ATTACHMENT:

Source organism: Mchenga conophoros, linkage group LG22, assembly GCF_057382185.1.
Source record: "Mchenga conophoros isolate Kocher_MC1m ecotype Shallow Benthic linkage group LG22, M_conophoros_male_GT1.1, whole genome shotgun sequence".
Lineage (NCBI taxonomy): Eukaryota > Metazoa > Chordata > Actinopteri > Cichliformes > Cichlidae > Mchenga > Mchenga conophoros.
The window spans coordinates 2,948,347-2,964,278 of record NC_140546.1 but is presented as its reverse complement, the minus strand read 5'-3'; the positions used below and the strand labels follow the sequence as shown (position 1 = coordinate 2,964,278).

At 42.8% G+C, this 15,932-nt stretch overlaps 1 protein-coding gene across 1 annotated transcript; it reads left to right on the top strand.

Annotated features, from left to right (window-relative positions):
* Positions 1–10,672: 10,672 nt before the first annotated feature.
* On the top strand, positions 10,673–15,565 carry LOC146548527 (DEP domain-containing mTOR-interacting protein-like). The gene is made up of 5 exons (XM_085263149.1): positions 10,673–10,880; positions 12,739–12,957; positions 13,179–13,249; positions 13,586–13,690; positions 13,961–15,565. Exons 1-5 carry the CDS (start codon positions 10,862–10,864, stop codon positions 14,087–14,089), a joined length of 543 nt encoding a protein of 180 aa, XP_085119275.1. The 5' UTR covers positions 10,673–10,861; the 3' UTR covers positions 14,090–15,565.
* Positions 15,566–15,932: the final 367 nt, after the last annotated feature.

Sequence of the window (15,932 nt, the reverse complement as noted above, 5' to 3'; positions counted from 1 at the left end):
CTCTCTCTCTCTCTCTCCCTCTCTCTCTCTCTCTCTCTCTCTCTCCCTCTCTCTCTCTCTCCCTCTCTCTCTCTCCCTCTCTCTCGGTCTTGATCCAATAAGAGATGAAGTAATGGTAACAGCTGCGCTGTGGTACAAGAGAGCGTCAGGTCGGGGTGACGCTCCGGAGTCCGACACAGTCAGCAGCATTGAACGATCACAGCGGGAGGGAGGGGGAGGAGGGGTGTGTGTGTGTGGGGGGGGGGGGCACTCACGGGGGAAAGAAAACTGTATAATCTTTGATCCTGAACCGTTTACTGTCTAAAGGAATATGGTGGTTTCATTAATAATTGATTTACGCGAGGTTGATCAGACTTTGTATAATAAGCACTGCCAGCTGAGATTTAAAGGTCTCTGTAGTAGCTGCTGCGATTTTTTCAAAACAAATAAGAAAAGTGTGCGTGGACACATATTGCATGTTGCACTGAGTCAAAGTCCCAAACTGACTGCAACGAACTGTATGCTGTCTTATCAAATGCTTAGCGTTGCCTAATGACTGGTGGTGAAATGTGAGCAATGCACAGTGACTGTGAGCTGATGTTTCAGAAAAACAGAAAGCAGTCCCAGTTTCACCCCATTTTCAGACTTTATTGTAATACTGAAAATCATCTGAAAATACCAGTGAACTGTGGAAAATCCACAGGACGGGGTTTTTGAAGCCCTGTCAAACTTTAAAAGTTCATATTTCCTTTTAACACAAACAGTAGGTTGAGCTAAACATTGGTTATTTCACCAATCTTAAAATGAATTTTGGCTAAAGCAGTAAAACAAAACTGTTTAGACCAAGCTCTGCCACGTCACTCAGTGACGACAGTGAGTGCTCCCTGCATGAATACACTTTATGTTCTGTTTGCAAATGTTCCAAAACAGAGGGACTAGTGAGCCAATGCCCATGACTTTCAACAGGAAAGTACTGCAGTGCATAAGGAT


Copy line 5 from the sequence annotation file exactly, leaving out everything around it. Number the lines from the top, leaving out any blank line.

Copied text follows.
At 42.8% G+C, this 15,932-nt stretch overlaps 1 protein-coding gene across 1 annotated transcript; it reads left to right on the top strand.